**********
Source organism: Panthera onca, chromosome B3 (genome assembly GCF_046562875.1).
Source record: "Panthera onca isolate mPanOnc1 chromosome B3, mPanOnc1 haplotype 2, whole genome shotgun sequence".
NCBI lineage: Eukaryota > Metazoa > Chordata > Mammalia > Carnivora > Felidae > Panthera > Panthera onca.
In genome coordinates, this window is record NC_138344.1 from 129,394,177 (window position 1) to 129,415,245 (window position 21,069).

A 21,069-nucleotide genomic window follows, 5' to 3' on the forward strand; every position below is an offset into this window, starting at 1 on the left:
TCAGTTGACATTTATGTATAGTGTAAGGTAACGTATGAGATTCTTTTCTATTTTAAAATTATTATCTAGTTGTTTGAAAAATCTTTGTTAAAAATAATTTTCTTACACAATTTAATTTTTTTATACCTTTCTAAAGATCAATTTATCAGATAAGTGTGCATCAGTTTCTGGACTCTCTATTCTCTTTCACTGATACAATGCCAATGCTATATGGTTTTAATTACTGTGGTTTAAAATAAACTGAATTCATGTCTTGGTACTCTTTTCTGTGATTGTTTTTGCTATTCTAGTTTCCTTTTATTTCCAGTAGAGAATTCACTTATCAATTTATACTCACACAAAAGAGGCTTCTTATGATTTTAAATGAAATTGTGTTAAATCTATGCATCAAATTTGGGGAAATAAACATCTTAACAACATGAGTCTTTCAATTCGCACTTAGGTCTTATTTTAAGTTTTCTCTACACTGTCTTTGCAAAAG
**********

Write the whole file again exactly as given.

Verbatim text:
Source organism: Panthera onca, chromosome B3 (genome assembly GCF_046562875.1).
Source record: "Panthera onca isolate mPanOnc1 chromosome B3, mPanOnc1 haplotype 2, whole genome shotgun sequence".
NCBI lineage: Eukaryota > Metazoa > Chordata > Mammalia > Carnivora > Felidae > Panthera > Panthera onca.
In genome coordinates, this window is record NC_138344.1 from 129,394,177 (window position 1) to 129,415,245 (window position 21,069).

A 21,069-nucleotide genomic window follows, 5' to 3' on the forward strand; every position below is an offset into this window, starting at 1 on the left:
TCAGTTGACATTTATGTATAGTGTAAGGTAACGTATGAGATTCTTTTCTATTTTAAAATTATTATCTAGTTGTTTGAAAAATCTTTGTTAAAAATAATTTTCTTACACAATTTAATTTTTTTATACCTTTCTAAAGATCAATTTATCAGATAAGTGTGCATCAGTTTCTGGACTCTCTATTCTCTTTCACTGATACAATGCCAATGCTATATGGTTTTAATTACTGTGGTTTAAAATAAACTGAATTCATGTCTTGGTACTCTTTTCTGTGATTGTTTTTGCTATTCTAGTTTCCTTTTATTTCCAGTAGAGAATTCACTTATCAATTTATACTCACACAAAAGAGGCTTCTTATGATTTTAAATGAAATTGTGTTAAATCTATGCATCAAATTTGGGGAAATAAACATCTTAACAACATGAGTCTTTCAATTCGCACTTAGGTCTTATTTTAAGTTTTCTCTACACTGTCTTTGCAAAAG